Columns » Outsider



Is it too early to handicap the races for City Council? Not at all.

In fact, with one exception, it's as easy to pick the winners as it was to pick the winner of the final race of the Triple Crown in 1973 (avid horse players may remember that Secretariat, the greatest horse of all time, won the Belmont Stakes by over 20 lengths). Your columnist, living in New York at the time, put a little bet down, and would be more than willing to bet on a few of the Council contests, if he could just find a bookie willing to take the wager.

In the interests of responsible journalism, we won't talk about the easy picks today; let's try to figure out the odds on the tightest races instead.

The Sallie Clark/Linda Barley race is clearly the most interesting, because it features two capable, well-financed and ferociously competitive candidates with very different visions of government.

Barley, an incumbent Council member, has been a key member of the Mullen/Makepeace junta since her election four years ago. She has supported most, if not all, of the initiatives that have come out of City Hall in that period: the Confluence Park bond issue, the SCIP process, and, of course, this election's proposed sales tax increase. Once a card-carrying Democrat, Barley has morphed into a development-friendly conservative Republican who will be endorsed by both the Colorado Springs Housing and Building Association and the local realtors' bloc.

Like the mayor and most Council members, Barley seems to enjoy a special relationship with the real estate/business/El Pomar oligarchs, wherein both politicians and oligarchs get what they need. The politicians get campaign funding, as well as skilled professionals to structure and run their campaigns. Once elected, it's understood that they'll leave the development industry alone and not make noises about substantial impact fees or meaningful anti-sprawl legislation.

In return, the oligarchs will support a limited menu of do-gooder stuff: more funding for parks, downtown beautification and a slightly expanded transit system. Most of all, both parties to this de facto agreement (let's call it the Molotov-von Ribbentrop pact) will campaign relentlessly for the sales tax increase.

The politicians want to be able to fund basic services, do some of the frills and give the employees fat raises (remember, the city employees are a powerful and politically savvy voting bloc!). The oligarchs would rather have the costs of growth be funded by general tax revenues, not simply be loaded on to new developments.

Most of all, neither party wants to end the present cozy relationship between a somnolent, permissive Council and a prosperous, lightly regulated development community. Council members get to pretend to be big shots; the oligarchs pretend that they're not big shots and get rich. May sound scummy, but what the hell; it's all part of the vast river of prosperity that the Clinton years brought us.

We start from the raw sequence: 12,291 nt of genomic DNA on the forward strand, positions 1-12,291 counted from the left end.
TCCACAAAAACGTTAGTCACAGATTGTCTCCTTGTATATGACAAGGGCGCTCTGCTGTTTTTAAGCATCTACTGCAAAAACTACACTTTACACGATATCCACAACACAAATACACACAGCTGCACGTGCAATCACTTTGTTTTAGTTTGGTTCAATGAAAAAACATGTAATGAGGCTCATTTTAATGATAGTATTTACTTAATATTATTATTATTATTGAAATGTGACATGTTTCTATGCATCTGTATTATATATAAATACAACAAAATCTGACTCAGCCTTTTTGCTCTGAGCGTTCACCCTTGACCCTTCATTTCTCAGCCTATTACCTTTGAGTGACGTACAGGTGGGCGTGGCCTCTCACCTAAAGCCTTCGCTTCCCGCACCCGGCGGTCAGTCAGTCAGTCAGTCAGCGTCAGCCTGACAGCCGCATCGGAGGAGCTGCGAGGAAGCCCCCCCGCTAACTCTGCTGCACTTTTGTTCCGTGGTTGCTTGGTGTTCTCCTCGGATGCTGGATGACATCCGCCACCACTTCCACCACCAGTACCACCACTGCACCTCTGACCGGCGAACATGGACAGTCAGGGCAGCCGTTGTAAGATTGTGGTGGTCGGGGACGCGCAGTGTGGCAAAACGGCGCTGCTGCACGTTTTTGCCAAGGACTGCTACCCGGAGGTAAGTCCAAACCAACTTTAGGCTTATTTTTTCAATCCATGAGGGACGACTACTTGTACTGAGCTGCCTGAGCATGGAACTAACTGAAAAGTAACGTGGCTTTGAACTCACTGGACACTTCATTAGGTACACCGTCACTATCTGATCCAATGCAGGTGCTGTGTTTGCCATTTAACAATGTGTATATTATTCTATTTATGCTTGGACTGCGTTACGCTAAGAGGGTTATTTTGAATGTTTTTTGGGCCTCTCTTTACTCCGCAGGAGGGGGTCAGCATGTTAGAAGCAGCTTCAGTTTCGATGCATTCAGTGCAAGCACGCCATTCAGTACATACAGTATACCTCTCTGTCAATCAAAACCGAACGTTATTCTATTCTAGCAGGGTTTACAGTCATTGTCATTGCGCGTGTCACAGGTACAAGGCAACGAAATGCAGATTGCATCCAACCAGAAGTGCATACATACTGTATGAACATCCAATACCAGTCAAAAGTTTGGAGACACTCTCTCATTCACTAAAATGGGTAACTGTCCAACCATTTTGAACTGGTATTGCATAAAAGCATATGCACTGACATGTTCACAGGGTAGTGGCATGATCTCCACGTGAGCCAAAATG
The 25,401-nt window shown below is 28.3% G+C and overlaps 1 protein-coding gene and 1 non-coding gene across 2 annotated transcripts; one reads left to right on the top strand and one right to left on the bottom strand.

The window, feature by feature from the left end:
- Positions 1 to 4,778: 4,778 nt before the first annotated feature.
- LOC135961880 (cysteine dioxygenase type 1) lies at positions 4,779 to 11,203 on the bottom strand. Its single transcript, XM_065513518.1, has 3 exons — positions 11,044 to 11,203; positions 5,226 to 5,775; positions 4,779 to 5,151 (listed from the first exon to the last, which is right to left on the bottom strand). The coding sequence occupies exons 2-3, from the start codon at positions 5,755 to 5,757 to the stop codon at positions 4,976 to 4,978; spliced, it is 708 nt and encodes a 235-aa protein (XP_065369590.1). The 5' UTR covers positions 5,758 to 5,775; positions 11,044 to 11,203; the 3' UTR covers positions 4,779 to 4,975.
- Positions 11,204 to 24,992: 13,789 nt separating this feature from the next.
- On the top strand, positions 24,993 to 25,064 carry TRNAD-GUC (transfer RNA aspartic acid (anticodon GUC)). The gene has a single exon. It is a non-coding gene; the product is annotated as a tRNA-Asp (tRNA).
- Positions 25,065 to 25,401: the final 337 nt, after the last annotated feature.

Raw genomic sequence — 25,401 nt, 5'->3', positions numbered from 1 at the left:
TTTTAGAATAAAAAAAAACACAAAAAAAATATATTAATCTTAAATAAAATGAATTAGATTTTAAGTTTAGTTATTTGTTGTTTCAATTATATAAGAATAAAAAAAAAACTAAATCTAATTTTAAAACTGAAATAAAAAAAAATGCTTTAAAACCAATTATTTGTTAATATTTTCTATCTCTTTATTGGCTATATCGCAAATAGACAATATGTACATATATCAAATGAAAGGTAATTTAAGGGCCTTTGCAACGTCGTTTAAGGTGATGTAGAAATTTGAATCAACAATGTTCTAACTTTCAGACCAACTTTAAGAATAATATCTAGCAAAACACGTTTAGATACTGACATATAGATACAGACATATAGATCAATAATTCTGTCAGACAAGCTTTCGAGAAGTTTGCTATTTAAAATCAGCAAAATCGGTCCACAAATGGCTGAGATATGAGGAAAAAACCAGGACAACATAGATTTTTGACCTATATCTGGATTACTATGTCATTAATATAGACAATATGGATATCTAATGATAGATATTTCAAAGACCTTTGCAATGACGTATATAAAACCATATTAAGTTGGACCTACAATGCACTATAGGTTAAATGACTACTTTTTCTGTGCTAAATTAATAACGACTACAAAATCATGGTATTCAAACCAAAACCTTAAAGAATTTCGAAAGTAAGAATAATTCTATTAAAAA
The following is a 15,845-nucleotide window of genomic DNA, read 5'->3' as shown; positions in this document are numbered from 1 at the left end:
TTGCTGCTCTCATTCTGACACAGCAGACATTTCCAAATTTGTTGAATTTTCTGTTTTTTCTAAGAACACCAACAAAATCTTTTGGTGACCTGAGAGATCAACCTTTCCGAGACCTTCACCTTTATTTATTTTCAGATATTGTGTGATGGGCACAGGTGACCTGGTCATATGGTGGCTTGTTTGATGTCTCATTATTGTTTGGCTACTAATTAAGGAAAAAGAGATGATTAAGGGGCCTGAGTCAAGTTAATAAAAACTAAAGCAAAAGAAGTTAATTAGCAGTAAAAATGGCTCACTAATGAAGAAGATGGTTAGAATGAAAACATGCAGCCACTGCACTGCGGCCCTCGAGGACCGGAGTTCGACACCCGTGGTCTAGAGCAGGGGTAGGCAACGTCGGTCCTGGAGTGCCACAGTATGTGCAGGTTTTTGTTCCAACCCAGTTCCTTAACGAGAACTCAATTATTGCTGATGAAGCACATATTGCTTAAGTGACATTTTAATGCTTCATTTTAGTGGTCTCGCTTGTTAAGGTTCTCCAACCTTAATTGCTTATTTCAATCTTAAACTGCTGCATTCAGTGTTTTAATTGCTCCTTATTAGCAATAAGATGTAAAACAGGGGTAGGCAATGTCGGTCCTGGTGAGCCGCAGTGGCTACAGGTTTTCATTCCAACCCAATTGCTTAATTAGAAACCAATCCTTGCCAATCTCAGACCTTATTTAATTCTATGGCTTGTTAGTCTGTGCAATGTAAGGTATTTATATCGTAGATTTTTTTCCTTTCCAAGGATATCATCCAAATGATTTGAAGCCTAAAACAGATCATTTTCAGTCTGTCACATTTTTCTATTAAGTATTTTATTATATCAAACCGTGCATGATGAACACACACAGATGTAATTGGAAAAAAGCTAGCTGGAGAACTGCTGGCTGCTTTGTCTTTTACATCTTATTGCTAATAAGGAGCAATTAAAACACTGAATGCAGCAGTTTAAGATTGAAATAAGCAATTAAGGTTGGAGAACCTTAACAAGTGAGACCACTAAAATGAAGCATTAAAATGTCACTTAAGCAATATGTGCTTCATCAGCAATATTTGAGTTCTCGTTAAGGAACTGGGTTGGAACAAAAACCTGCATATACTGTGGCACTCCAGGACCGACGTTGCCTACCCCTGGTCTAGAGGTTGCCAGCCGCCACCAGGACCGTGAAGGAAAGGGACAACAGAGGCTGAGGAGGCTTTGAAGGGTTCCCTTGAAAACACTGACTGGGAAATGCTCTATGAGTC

Like Barley, Clark's a conservative Republican. But while Barley has been a team player on a largely united Council, Clark has forged a reputation as a neighborhood activist, as a spokesperson for the interests of small business, and as an informed critic of city government.

Her clashes with City Manager Jim Mullen have been amply documented; once, in a fit of pique, he even threw her out of a city media briefing. Clark would clearly support changes in Mullen's often dictatorial management style; she might even try to get him fired.

Interestingly, there are several strong candidates in other district races who might, if elected, join Clark in an effort to get rid of Mullen. If elected, Clark, Lionel Rivera and Ted Eastburn would all be likely candidates for mayor two years hence. That'd create some interesting dynamics on the Council dais; Mary Lou Makepeace would be a lame duck, and the Council pretenders-to-her-throne would be jostling for position.

So who's gonna win? Incumbency is usually a powerful weapon; in this case, because re-districting essentially moved Linda into a new district, it may not matter. Sallie has deep roots on the West Side, but Linda has powerful allies in the Southwest and in the business community.

You can bet that they'll both run good campaigns, and you can bet that neither will make any significant missteps. It'll come down to a shoe leather race; the candidate who gets out in the community, walks the precincts and shows the voters that she wants it most will win.

And who will that be? I dunno -- Sallie's support may be broader, but Linda may have the big bucks. There's no Secretariat in this race; think Affirmed vs. Alydar.

Six to five, pick 'em.


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